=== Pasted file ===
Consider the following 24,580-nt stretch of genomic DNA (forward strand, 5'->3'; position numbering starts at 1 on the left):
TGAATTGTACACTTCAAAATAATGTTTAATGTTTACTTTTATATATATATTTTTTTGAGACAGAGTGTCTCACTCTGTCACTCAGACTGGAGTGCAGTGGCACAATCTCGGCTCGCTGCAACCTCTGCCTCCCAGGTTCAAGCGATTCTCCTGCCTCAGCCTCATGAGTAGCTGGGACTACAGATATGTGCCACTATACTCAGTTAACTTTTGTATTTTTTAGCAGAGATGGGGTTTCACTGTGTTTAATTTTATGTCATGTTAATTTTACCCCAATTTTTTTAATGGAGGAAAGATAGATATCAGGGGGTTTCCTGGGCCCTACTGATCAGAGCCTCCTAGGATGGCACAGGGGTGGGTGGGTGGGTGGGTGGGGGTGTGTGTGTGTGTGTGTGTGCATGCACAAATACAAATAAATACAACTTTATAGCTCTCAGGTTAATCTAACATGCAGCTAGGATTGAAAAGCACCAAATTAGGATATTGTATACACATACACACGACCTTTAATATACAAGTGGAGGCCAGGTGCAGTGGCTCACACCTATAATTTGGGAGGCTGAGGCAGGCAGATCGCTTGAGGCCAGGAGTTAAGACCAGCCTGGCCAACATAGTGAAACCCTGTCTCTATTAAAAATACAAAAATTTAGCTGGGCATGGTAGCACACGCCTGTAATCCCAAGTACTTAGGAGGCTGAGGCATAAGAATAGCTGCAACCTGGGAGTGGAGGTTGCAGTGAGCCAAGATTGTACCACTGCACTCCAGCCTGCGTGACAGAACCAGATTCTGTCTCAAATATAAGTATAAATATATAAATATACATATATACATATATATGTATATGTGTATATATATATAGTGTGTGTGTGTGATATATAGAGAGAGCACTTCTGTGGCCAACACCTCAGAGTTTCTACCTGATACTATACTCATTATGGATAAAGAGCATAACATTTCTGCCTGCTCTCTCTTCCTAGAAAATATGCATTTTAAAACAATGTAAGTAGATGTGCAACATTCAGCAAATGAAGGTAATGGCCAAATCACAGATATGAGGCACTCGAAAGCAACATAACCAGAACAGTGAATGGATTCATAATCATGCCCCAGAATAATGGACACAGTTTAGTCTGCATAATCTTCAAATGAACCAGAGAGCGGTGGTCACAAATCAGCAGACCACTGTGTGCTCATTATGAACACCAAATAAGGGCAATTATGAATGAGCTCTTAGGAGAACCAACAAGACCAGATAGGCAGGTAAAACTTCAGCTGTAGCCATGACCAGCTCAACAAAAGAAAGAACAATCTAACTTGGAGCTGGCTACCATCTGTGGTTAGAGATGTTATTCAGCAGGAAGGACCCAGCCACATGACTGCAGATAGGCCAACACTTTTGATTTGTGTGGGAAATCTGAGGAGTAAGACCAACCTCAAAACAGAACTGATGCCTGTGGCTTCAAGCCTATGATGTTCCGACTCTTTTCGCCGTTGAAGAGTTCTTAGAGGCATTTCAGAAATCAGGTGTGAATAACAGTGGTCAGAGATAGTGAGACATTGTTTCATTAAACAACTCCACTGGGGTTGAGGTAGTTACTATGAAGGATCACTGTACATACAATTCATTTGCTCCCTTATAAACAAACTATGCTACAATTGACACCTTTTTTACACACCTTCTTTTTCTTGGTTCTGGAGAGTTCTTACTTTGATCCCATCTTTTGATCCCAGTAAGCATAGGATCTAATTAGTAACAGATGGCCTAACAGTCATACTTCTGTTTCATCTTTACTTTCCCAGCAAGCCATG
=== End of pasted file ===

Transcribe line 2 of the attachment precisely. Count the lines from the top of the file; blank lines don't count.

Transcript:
TGAATTGTACACTTCAAAATAATGTTTAATGTTTACTTTTATATATATATTTTTTTGAGACAGAGTGTCTCACTCTGTCACTCAGACTGGAGTGCAGTGGCACAATCTCGGCTCGCTGCAACCTCTGCCTCCCAGGTTCAAGCGATTCTCCTGCCTCAGCCTCATGAGTAGCTGGGACTACAGATATGTGCCACTATACTCAGTTAACTTTTGTATTTTTTAGCAGAGATGGGGTTTCACTGTGTTTAATTTTATGTCATGTTAATTTTACCCCAATTTTTTTAATGGAGGAAAGATAGATATCAGGGGGTTTCCTGGGCCCTACTGATCAGAGCCTCCTAGGATGGCACAGGGGTGGGTGGGTGGGTGGGTGGGGGTGTGTGTGTGTGTGTGTGTGCATGCACAAATACAAATAAATACAACTTTATAGCTCTCAGGTTAATCTAACATGCAGCTAGGATTGAAAAGCACCAAATTAGGATATTGTATACACATACACACGACCTTTAATATACAAGTGGAGGCCAGGTGCAGTGGCTCACACCTATAATTTGGGAGGCTGAGGCAGGCAGATCGCTTGAGGCCAGGAGTTAAGACCAGCCTGGCCAACATAGTGAAACCCTGTCTCTATTAAAAATACAAAAATTTAGCTGGGCATGGTAGCACACGCCTGTAATCCCAAGTACTTAGGAGGCTGAGGCATAAGAATAGCTGCAACCTGGGAGTGGAGGTTGCAGTGAGCCAAGATTGTACCACTGCACTCCAGCCTGCGTGACAGAACCAGATTCTGTCTCAAATATAAGTATAAATATATAAATATACATATATACATATATATGTATATGTGTATATATATATAGTGTGTGTGTGTGATATATAGAGAGAGCACTTCTGTGGCCAACACCTCAGAGTTTCTACCTGATACTATACTCATTATGGATAAAGAGCATAACATTTCTGCCTGCTCTCTCTTCCTAGAAAATATGCATTTTAAAACAATGTAAGTAGATGTGCAACATTCAGCAAATGAAGGTAATGGCCAAATCACAGATATGAGGCACTCGAAAGCAACATAACCAGAACAGTGAATGGATTCATAATCATGCCCCAGAATAATGGACACAGTTTAGTCTGCATAATCTTCAAATGAACCAGAGAGCGGTGGTCACAAATCAGCAGACCACTGTGTGCTCATTATGAACACCAAATAAGGGCAATTATGAATGAGCTCTTAGGAGAACCAACAAGACCAGATAGGCAGGTAAAACTTCAGCTGTAGCCATGACCAGCTCAACAAAAGAAAGAACAATCTAACTTGGAGCTGGCTACCATCTGTGGTTAGAGATGTTATTCAGCAGGAAGGACCCAGCCACATGACTGCAGATAGGCCAACACTTTTGATTTGTGTGGGAAATCTGAGGAGTAAGACCAACCTCAAAACAGAACTGATGCCTGTGGCTTCAAGCCTATGATGTTCCGACTCTTTTCGCCGTTGAAGAGTTCTTAGAGGCATTTCAGAAATCAGGTGTGAATAACAGTGGTCAGAGATAGTGAGACATTGTTTCATTAAACAACTCCACTGGGGTTGAGGTAGTTACTATGAAGGATCACTGTACATACAATTCATTTGCTCCCTTATAAACAAACTATGCTACAATTGACACCTTTTTTACACACCTTCTTTTTCTTGGTTCTGGAGAGTTCTTACTTTGATCCCATCTTTTGATCCCAGTAAGCATAGGATCTAATTAGTAACAGATGGCCTAACAGTCATACTTCTGTTTCATCTTTACTTTCCCAGCAAGCCATG